Battle of Lodi
The Battle of Lodi was fought during the War of the First Coalition between French forces and an Austrian rear guard led by Karl Philipp Sebottendorf. Lodi can be described as a watershed moment of Napoleon’s career, the point when the first spark of high ambition was born. ‘I no longer regarded myself as a simple general,’ Napoleon later said of his victory. ‘But as a man called upon to decide the fate of peoples. It came to me then that I really could become a decisive actor on the national stage.
Even though Napoleon only faced the Austrian rear-guard and both sides suffered similar losses, the storming of the bridge at Lodi quickly became an integral part of the Napoleonic legend. It is true that it took tremendous courage to charge down the long, narrow bridge faced with cont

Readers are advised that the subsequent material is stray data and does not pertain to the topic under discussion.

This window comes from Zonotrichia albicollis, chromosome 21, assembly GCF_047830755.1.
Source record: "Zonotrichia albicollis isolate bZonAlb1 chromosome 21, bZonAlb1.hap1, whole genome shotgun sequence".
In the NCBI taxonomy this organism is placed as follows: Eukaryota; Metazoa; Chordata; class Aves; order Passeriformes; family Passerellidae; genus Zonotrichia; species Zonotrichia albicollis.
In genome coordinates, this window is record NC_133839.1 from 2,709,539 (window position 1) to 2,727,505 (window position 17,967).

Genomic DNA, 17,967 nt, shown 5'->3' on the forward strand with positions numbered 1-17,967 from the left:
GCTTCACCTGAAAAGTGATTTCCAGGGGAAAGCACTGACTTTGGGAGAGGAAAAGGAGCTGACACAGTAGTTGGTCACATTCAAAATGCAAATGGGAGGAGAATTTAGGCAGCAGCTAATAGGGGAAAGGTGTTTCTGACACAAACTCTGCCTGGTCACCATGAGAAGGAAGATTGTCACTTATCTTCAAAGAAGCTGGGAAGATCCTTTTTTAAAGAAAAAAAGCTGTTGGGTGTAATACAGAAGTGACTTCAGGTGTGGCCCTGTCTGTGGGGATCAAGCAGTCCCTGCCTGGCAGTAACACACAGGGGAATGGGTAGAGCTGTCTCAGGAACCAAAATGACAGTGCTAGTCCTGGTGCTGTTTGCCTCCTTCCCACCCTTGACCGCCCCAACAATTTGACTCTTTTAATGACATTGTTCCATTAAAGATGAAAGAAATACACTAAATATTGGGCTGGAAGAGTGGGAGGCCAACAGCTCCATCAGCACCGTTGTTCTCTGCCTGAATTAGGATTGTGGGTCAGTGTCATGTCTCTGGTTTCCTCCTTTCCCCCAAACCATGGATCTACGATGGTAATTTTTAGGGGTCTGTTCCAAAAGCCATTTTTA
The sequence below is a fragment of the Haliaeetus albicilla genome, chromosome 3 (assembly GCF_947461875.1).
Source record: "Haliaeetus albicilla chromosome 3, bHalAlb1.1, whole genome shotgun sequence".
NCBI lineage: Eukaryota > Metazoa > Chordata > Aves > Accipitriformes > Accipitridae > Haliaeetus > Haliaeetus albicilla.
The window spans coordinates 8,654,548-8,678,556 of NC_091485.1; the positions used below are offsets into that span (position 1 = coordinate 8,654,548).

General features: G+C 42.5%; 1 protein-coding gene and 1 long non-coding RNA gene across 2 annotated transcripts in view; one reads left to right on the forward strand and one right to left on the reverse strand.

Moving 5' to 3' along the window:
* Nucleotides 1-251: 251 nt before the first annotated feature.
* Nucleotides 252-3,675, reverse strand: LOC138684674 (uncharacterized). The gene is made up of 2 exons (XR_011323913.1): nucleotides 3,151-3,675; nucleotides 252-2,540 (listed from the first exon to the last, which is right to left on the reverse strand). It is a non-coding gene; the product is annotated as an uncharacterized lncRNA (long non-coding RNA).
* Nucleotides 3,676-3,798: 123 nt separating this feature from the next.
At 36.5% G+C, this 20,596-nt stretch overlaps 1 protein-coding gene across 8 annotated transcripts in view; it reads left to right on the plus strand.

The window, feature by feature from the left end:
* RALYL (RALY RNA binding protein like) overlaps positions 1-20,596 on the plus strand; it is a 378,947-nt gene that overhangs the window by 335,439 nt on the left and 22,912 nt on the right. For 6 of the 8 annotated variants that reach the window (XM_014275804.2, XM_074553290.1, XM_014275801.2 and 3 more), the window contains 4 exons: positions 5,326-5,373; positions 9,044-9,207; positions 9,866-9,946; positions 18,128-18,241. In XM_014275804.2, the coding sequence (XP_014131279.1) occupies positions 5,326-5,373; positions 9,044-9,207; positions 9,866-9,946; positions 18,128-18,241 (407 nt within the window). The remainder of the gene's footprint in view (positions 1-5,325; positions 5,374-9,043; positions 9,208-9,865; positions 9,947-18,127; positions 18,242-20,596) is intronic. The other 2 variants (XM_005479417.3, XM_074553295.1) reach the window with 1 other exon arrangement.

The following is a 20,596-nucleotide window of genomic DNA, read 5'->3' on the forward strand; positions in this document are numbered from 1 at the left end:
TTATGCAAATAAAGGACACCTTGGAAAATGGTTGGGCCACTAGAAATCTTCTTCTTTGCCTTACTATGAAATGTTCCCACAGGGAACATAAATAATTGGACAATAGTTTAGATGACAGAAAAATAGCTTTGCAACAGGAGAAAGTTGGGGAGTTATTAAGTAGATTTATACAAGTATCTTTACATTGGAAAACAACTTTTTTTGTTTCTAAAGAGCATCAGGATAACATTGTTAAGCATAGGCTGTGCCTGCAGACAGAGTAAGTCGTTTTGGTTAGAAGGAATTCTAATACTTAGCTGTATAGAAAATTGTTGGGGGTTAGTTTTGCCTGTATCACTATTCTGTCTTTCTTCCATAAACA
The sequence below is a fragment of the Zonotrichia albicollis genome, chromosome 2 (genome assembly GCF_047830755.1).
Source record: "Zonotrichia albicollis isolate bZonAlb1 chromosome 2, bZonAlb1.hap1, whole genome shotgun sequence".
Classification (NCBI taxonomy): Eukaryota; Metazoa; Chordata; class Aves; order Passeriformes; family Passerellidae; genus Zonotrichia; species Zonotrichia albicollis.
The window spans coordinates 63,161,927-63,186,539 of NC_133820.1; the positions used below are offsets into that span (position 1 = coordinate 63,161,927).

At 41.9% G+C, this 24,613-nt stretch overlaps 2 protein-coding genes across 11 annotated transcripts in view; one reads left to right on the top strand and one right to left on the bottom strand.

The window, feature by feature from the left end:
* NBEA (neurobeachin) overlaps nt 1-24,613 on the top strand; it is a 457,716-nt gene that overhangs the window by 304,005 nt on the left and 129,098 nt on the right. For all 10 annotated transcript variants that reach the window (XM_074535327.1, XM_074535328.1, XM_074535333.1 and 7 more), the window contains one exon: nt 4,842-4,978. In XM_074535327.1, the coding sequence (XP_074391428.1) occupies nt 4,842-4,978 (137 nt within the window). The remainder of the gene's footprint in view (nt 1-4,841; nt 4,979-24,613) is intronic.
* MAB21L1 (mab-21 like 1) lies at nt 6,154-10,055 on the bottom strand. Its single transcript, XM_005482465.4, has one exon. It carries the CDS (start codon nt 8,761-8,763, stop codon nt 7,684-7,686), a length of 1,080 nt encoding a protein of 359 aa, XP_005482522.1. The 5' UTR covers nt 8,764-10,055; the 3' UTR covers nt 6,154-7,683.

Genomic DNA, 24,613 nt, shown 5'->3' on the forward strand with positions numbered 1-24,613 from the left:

inuous grapeshot cannonade.
Several of the officers who led the attacks at the Battle of Lodi, including Louis-Alexandre Berthier, André Masséna and Jean Lannes, became Napoleon’s greatest commanders. Berthier was acting as a chief-of-staff, an artillery captain and a column commander on the day. He would never lead troops in a tactical capacity again as he was rightly considered to be too valuable to be risked in battle.
At the Battle of Lodi, Napoleon was dubbed Little Corporal by his men, the nickname he liked and encouraged as it emphasised his Republican origin and closeness to his troops.